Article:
What's the difference between green and greener?
To us the difference between green and greener is, green is an ideal and a state of being, and greener are choices we make to reach that ideal. Implementing bottle collection at some of our sports leagues is making PortSports greener. I am not really sure that we can ever green our leagues fully. Kickballs use a lot of rubber, and the shelf life of the balls is not very long. Baden Sports has created a recycled rubber kickball, so that is greener, but unfortunately they are not readily available. We are not sure it is possible to make everything green in our lifetime, but everyone striving to live greener is a good first step.
Does the world need saving?
If we would like the world to be a nice place to live for us and our children then yes, it needs saving. There is no doubt the earth will outlive all of us. So the real issue is the state that it will be in. Expanding development areas is a great way for all of us to be able to have more stuff. It might be more shopping centers, or movie theaters, or restaurants. The philosophical debate is which matters more? Stuff or nature? If people have ever really connected to nature then they most likely will think the world needs saving. If you are raised in a brown suburb in the middle of the country, a new mega shopping center may invoke the same feelings one could get hiking Mount Katahdin. For those in the know, those two feelings are not even comparable. So in summary, yes, the world needs saving so we can provide the access, perspective, and education it would take to save the world.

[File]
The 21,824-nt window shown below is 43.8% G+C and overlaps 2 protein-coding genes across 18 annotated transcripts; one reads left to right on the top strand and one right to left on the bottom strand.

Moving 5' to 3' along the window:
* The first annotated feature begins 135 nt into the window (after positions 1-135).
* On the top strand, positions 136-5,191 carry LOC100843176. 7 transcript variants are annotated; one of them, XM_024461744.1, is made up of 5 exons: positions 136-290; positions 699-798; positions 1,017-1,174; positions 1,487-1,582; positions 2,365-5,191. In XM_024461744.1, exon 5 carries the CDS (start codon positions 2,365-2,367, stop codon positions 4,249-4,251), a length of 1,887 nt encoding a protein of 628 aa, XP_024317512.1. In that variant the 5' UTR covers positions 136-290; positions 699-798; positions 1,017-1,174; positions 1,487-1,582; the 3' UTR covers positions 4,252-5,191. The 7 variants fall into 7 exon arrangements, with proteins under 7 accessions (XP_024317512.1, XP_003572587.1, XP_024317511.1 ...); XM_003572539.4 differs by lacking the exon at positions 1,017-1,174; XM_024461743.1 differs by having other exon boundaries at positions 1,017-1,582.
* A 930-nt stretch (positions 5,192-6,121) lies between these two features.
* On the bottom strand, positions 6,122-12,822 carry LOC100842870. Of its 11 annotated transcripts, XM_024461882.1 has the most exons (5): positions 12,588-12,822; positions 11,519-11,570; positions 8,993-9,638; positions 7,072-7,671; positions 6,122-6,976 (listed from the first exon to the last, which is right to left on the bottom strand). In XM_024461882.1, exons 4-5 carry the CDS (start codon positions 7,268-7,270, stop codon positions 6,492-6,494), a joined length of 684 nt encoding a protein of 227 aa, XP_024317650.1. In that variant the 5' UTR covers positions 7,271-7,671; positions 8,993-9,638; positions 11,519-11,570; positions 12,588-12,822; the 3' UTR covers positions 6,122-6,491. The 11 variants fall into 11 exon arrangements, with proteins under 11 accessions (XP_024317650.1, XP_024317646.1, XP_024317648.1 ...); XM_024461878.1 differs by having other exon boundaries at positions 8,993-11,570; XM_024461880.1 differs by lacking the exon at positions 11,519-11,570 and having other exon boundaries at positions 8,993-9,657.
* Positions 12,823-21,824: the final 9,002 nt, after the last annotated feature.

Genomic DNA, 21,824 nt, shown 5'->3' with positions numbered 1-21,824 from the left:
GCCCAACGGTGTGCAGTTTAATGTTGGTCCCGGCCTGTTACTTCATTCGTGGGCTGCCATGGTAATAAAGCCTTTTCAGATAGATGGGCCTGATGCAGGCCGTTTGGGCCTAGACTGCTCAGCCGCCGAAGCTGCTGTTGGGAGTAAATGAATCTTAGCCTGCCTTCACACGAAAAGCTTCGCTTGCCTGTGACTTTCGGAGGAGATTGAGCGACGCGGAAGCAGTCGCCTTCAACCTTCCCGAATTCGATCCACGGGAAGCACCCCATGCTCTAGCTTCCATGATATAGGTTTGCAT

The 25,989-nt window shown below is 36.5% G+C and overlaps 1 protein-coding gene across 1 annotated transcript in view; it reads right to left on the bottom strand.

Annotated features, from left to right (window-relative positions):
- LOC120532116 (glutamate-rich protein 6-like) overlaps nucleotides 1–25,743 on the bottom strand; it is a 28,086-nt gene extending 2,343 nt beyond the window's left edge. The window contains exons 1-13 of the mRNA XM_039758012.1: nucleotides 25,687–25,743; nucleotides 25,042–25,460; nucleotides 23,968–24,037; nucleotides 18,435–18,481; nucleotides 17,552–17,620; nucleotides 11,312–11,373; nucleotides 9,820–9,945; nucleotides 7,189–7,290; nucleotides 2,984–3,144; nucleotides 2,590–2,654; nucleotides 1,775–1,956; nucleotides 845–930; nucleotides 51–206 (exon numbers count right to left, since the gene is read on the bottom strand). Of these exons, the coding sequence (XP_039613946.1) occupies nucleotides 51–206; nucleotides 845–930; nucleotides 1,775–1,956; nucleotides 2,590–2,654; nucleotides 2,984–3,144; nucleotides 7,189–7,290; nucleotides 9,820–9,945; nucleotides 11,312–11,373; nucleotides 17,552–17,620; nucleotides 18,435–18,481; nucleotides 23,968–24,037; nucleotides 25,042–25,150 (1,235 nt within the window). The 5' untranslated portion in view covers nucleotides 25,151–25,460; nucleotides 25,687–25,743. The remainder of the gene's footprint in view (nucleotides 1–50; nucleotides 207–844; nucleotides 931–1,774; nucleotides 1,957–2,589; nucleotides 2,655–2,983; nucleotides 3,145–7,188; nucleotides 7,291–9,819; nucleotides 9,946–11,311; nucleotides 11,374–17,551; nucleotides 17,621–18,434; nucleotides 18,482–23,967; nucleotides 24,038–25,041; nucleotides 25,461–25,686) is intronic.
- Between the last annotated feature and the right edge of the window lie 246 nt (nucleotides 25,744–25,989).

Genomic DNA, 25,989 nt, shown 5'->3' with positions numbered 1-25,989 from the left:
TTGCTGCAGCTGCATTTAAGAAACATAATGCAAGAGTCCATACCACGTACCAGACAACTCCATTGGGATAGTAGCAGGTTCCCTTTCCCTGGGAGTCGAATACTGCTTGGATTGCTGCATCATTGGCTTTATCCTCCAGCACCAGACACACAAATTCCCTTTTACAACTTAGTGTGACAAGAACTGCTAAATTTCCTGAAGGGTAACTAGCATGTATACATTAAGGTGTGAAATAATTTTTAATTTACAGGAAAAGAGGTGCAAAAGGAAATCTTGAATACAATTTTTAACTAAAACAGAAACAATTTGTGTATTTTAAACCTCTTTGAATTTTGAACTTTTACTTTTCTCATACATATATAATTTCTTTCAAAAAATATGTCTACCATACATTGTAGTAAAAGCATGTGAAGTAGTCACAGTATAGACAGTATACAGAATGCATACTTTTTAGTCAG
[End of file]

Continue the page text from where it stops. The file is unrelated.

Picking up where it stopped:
Who is one person doing good in the world (besides yourself) who we should know about and why?
Our intern, Shana Natelson, has taken Portland by storm since graduating from Bowdoin last year. She has created an amazing show about sex, relationships, and boundaries called "Speak About It." The show is targeted to first-year college students and is a compilation of real stories written by Bowdoin students. It explores subjects like sexual assault, being an active bystander, and healthy and not healthy relationships. Since the show is written and performed by college students, it is a great way to educate our youth about a subject that gets caught up in political red tape and is uncomfortable for parents to really be open about.
(Shea's note: I asked Dave and Morgan to come up with and answer their own question here) What is your favorite part about running a business like PortSports?
Since our business is a Social Club, we can broaden our reaches as far as we can dream and imagine. For example, Morgan is currently reading up on concert promotion and touring because she wants to put concerts together with bands she loves and wants to share with our member base. When a fun idea aligns with a benefit to our members, we can't go wrong.